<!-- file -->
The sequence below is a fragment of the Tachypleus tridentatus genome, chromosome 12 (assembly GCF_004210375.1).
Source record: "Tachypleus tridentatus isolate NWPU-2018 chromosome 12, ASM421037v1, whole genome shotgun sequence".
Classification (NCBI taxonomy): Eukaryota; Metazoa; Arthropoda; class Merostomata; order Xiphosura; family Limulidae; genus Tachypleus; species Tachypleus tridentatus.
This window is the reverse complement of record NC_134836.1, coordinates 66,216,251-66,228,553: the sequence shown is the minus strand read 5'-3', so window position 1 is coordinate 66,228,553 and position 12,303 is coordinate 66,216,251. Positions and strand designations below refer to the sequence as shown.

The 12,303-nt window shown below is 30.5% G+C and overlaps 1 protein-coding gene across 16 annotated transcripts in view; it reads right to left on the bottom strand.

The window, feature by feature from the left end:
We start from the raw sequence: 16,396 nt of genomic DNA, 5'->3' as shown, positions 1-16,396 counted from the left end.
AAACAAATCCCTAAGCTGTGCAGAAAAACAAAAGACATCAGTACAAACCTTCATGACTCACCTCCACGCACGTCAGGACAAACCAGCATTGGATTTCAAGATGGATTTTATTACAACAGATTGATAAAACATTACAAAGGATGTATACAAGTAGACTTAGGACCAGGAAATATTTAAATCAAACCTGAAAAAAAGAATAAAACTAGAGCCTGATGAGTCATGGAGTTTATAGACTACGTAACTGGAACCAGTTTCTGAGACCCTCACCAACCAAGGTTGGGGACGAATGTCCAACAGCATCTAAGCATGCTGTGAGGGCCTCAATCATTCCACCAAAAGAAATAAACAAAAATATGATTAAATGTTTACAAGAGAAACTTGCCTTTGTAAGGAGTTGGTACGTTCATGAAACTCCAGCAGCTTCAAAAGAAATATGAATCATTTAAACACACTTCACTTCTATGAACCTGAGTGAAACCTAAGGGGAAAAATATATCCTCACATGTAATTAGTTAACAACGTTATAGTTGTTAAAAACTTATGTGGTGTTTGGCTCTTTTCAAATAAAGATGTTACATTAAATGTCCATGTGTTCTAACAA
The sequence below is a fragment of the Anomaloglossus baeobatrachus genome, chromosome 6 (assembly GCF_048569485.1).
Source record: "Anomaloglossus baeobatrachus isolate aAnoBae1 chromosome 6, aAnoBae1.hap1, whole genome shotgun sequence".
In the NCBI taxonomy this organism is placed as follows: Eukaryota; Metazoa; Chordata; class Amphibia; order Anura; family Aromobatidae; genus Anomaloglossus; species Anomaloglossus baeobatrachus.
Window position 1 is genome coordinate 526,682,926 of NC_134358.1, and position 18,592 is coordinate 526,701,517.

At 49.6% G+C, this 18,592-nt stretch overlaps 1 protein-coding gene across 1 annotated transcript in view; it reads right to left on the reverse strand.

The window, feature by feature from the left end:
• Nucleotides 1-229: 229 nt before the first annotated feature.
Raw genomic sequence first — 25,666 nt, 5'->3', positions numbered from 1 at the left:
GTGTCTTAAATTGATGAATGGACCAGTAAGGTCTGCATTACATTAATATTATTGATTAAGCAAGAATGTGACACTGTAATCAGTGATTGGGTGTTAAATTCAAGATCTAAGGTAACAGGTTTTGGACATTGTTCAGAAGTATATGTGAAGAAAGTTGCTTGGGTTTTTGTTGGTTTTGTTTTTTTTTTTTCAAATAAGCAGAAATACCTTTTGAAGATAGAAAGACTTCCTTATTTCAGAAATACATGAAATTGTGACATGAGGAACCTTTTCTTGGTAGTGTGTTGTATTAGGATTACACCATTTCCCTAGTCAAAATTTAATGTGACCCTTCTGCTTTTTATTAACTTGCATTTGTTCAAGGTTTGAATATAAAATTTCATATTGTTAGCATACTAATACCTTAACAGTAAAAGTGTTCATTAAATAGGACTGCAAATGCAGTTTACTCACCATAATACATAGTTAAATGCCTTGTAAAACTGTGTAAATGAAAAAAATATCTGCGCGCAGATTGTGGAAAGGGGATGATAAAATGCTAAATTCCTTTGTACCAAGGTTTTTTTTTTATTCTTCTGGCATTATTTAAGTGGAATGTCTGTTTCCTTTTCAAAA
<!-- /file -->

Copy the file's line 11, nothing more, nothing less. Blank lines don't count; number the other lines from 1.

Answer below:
In the NCBI taxonomy this organism is placed as follows: Eukaryota; Metazoa; Chordata; class Amphibia; order Anura; family Aromobatidae; genus Anomaloglossus; species Anomaloglossus baeobatrachus.